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March 26, 2007

EL312: Pretext, yo: The un-Bedford

So in reading Wright's piece on psychoanalysis, I stumbled across the word "pre-text." I circled it. I always circle words that I'm not certain of in sentences, whether I think I know the definition or not.

With my circled word, I went to the Bedford and was a little let down when I didn't find the word there. It goes straight from pre-Raphaelite to presence and absence... Left to my own devices, I took out a thesaurus and logged on to dictionary.com.

Pretext (without the hyphen, even though Wright uses a hyphen on p. 394) is an alibi or an excuse (Oxford American Writer's Thesaurus 705).

The example used in this fine resource is as follows: He used the pretext of looking for his dog to come into our yard.

While it seems a little too much like "excuse" or "reason" in this example, the other words listed in the thesaurus include false, ostensible reason, alleged reason; guise, ploy, pretense, and ruse (705). Ah ha, I know the word pretense--i.e. "His pretense led me to believe that he was innocent."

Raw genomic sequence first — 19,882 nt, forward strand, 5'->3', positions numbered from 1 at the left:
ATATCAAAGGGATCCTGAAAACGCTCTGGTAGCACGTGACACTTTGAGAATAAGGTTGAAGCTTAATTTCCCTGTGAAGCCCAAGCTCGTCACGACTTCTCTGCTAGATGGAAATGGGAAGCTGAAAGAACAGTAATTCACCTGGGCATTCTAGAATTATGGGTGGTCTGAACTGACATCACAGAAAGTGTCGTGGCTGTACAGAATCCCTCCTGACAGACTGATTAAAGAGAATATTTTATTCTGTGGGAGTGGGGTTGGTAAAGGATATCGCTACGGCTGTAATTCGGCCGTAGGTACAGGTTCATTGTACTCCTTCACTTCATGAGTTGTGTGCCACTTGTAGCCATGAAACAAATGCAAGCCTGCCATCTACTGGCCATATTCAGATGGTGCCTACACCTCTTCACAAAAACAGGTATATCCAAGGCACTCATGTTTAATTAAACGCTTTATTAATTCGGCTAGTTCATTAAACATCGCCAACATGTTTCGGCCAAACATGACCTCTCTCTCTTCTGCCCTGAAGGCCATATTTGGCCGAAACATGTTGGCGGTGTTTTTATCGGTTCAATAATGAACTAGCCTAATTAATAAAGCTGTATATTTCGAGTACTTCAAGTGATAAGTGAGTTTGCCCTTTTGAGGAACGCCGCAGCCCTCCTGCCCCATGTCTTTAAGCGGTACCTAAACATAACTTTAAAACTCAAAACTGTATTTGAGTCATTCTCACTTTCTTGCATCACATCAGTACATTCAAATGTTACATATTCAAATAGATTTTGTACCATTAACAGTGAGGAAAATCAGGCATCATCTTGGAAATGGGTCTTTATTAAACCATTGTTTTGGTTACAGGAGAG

The entry for "pretense" in the Oxford American Writer's Thesaurus: make believe, putting on an act, acting, dissembling, shamming... play-acting, posturing; deception... subterfuge, trickery, dishonesty, hypocrisy, falsity, lying, mendacity; ANTONYM: honesty (705). Oh, glory in a thesaurus!

When Wright uses this word in her piece--"[The events] are then seen through the eyes of the title figure, Benito Cereno, through the insertion of another text, or pre-text (394)--I don't think she means falsity or any of those lovely words above.

What about that hyphen, again...?

If I am to guess, without any dictionary or thesaurus to reference since none of them contain my hyphenated word in question, I would say that the meaning of "pre-text" is the text that comes before. In this case, I think that would be the document that Melville used to implicate historical facts into his short story. In Wright's statement, she implies that the events are seen through a number of "eyes;" the historical document is just another set of eyes through which to view the events and shows us whether or not Melville stuck with the history or not.

Pretext and pre-text: not the same thing. But it's great to know it. Thanks again, hyphen, for throwing me off.

Murfin and Ray, Bedford Glossary of Critical and Literary Terms -- Jerz EL312 (Literary Criticism)

Posted by KarissaKilgore at March 26, 2007 2:46 PM


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